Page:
By Shari Wright Pilo
In the summer of 2008, my then four-year-old daughter MJ and I traveled to Canada to visit my mother. It rained for 19 of the 21 days of our visit.
Luckily we had the Olympics to keep us occupied. By the end of the visit, MJ had taught herself how to do the splits and a good cartwheel.
One afternoon, MJ told me “Ima I am going to be the best gymnast. I am going to the Olympics! Will you cheer for me?”
As soon as we got home to Modi’in, I registered her in a gymnastics program. I became a soccer (gymnastics) mom.
I have fond Olympics memories from when I was a child. They come from great family moments. I want MJ to love watching the games as I have, to be in awe of the athletes as I am; to support them, to cheer them on, to cry with them, and to respect them.
MJ, this is for you!
I was four during the 1968 Olympic Games. The kitchen radio was constantly announcing updates of records and medals from Mexico, as my parents went about their daily routines. I ran around the house breaking records in the 100m dash and performing equestrian routines over the couch pillows.
I was old enough to vividly remember the events that took place at the 1972 Olympic Games. I was scared. My parents, particularly my mother, tried to make it easier on me by reminding me over and over again that Mark Spitz was a nice Jewish boy with 7 gold medals.
Nevertheless, the gruesome memories remained.
As a Canadian girl growing up in a hockey-loving family, the winter Olympics were big at home. I remember watching epic ice hockey games between Russia, Canada and the USA. My favorite was figure skating, watching Toller Cranston and his amazing axels.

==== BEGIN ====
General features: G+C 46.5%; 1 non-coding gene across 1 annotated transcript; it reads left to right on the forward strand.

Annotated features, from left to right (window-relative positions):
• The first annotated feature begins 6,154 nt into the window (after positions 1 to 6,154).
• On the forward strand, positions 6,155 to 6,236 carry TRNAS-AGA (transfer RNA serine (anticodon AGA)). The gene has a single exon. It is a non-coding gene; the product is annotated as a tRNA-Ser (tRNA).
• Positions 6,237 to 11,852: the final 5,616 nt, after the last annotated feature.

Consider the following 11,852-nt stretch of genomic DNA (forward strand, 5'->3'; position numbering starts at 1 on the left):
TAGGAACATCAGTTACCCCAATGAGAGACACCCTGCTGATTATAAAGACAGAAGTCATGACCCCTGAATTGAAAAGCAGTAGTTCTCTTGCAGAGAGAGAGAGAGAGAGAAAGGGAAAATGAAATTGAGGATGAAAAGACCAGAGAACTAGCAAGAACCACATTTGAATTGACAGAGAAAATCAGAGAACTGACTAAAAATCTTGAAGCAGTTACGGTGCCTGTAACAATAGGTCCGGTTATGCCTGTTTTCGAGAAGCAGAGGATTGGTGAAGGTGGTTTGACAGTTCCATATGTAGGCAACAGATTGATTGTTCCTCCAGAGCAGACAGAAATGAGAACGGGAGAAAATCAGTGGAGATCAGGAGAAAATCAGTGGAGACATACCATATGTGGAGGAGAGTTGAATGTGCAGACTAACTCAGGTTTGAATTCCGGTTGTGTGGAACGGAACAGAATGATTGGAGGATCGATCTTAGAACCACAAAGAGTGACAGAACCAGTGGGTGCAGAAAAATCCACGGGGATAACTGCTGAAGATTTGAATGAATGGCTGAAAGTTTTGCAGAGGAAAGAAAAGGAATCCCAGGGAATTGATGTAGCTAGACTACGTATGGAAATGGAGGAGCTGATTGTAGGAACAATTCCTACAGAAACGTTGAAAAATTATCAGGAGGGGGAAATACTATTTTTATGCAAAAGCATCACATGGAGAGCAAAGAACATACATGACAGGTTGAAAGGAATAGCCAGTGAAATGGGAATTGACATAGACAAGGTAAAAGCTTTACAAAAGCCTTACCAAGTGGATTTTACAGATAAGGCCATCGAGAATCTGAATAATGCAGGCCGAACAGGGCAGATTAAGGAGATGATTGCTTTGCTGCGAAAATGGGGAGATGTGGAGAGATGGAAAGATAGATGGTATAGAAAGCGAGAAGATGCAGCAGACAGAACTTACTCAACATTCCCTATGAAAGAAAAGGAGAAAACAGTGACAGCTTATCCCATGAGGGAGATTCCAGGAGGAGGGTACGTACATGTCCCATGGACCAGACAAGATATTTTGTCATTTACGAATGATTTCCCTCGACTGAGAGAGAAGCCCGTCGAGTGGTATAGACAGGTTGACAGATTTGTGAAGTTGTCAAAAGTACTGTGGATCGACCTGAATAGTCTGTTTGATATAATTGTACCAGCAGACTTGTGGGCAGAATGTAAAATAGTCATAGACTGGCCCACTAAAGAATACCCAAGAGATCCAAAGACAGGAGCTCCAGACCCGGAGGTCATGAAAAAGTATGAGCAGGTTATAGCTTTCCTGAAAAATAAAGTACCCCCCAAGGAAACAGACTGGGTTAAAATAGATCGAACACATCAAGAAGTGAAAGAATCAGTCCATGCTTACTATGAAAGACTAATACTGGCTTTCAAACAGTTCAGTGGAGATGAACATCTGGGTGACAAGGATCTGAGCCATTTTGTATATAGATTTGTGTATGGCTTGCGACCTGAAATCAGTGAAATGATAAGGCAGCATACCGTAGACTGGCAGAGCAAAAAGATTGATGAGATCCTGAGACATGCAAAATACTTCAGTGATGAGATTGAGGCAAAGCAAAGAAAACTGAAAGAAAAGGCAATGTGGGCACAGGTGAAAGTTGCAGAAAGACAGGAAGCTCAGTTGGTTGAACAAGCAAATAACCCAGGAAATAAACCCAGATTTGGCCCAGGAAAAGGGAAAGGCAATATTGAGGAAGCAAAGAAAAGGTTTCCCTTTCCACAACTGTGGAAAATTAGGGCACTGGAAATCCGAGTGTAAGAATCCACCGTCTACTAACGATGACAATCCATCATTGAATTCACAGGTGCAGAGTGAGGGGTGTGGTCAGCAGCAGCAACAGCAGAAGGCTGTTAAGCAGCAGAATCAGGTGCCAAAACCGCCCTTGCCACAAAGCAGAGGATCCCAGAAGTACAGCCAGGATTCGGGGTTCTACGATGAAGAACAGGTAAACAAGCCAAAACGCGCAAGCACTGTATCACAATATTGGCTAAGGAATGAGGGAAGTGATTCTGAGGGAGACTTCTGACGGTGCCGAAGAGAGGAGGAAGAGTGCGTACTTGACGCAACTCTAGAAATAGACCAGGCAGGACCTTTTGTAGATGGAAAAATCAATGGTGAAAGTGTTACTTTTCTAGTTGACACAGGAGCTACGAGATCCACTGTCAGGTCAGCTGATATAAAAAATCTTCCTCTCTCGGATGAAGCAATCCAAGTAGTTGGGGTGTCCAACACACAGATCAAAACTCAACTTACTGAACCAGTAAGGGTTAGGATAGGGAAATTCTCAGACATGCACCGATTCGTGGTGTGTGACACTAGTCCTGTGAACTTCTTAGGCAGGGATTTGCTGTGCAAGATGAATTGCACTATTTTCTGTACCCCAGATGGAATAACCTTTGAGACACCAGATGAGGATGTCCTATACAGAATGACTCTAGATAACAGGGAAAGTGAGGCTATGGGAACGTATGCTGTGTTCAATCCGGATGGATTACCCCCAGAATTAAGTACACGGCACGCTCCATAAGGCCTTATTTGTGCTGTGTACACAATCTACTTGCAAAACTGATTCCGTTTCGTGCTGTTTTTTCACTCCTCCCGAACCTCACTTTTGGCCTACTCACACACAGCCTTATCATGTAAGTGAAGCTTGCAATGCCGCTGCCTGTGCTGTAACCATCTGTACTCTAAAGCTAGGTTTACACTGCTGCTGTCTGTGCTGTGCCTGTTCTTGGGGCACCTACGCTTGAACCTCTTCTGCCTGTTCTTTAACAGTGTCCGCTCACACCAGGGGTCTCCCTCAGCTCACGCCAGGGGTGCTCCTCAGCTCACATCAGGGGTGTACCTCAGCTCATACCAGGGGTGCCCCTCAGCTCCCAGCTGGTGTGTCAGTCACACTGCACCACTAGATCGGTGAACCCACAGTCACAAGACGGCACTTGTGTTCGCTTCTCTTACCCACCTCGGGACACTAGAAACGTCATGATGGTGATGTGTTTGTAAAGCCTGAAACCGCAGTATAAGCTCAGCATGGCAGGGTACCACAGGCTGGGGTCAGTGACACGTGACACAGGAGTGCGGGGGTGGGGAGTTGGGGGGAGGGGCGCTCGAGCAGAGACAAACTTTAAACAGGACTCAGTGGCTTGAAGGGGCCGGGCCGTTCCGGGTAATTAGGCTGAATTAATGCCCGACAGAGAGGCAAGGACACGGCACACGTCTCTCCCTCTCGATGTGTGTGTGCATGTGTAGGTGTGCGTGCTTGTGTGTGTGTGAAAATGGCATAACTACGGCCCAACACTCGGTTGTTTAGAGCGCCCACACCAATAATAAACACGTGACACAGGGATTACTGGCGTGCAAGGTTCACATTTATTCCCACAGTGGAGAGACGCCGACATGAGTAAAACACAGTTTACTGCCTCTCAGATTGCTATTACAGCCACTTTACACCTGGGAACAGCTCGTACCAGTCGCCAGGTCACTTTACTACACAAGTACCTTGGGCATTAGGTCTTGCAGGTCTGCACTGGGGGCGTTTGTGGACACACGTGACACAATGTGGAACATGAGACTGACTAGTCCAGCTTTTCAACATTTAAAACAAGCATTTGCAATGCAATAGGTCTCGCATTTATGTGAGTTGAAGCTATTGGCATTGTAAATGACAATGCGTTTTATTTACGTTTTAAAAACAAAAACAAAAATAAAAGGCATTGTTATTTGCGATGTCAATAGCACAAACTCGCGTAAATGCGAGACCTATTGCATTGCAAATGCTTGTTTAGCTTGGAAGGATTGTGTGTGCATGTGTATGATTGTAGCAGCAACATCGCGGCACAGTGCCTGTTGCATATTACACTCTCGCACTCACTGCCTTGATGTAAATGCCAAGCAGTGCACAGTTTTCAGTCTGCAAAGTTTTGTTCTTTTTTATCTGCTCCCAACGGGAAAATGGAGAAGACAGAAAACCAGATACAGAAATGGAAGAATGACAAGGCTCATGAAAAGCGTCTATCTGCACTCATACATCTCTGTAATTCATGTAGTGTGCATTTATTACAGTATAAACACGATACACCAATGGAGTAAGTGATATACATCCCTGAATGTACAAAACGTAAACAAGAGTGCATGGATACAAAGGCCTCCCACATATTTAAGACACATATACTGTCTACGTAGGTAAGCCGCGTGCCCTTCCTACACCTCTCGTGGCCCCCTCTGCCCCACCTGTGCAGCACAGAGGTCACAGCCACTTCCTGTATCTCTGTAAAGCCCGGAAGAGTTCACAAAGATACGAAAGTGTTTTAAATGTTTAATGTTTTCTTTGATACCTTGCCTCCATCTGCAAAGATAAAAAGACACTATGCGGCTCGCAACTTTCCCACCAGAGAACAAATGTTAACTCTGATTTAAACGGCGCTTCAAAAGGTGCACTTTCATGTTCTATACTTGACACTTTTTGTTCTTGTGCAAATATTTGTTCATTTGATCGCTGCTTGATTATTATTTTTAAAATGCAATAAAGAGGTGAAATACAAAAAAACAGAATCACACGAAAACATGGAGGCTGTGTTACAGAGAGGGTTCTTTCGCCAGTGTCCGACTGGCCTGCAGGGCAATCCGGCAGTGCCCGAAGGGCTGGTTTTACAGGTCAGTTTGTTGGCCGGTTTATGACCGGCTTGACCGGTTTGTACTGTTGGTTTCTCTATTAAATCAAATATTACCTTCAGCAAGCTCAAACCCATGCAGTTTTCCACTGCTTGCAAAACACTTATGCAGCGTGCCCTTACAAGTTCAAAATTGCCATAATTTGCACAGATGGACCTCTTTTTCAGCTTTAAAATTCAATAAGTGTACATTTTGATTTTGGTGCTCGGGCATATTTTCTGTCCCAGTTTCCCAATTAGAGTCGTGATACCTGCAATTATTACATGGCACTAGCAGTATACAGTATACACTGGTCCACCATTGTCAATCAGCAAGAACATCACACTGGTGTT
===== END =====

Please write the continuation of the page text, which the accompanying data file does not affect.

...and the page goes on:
My father was a school teacher, and he always found interesting ways to supplement the family’s income. Some summers he drove a cab, but leading up to the 1976 Summer Olympic Games in Montreal, he sold Canadian Olympic lottery tickets. I enjoyed going on his “route” with him, adventuring out to the other side of the city. We watched the Queen open the games in her eloquent soft-spoken way. We celebrated Nadia Comaneci and her perfect 10.
What remains etched in my mind the most though, is seeing the Israeli team walk in with the black banner of mourning on the beautiful blue and white flag.
In 1980, I watched the games with my new Israeli friends at Kibbutz Nitzanim. I spent the summer in Israel on the Canadian Young Judaea’s summer program Biluim Israel. Amazingly, we watched some of the Moscow games on TV, even though friends back at home would not be watching due to the boycott.
In 2004, I gave birth to a baby girl. I watched Team Canada and Team Israel while breastfeeding on the couch. I jumped up and down with my 5-kilo bundle of joy when Gal Fridman won Israel’s first Olympic Gold medal, and stood at attention when Hatikva was played. I will never forget that moment.
Here we are in 2012 – the Summer Olympic Games are less than a month away. I started to look for ways to get MJ into the Olympic vibe. We decided to learn about the various events Israeli athletes are competing in, with emphasis on the gymnastics team. We’ve planned viewing parties with friends and a Team Israel t-shirt design afternoon!
The games provide fantastic suspense, exhilarating shared experiences, emotional moments and positive role models.
I urge you to have fun this summer watching the games, make it family fun (it’s good TV) and support Team Israel as they go for the gold in blue and white style!
About Shari Wright Pilo
Shari Wright Pilo is the Marketing Manager at Hunter and Bard Digital Marketing Agency. Prior to joining Hunter and Bard, Ms. Wright Pilo was as a digital marketing consultant working with small businesses and internet startups. Previously, she was the Marketing Manager and Web Producer for My Stone Company, an online gift store. Outside of Hunter & Bard, Ms. Wright Pilo loves finding new exciting web applications that will make her online life “faster”, cooking, and baking (they are not the same). Shari made aliyah from Canada 30 years ago on her own. Today, she is married to an Israeli and is the mother of an 8-year-old gymnast who dreams about going to the Olympics in 2024.
You can follow Shari on Twitter @shari_pw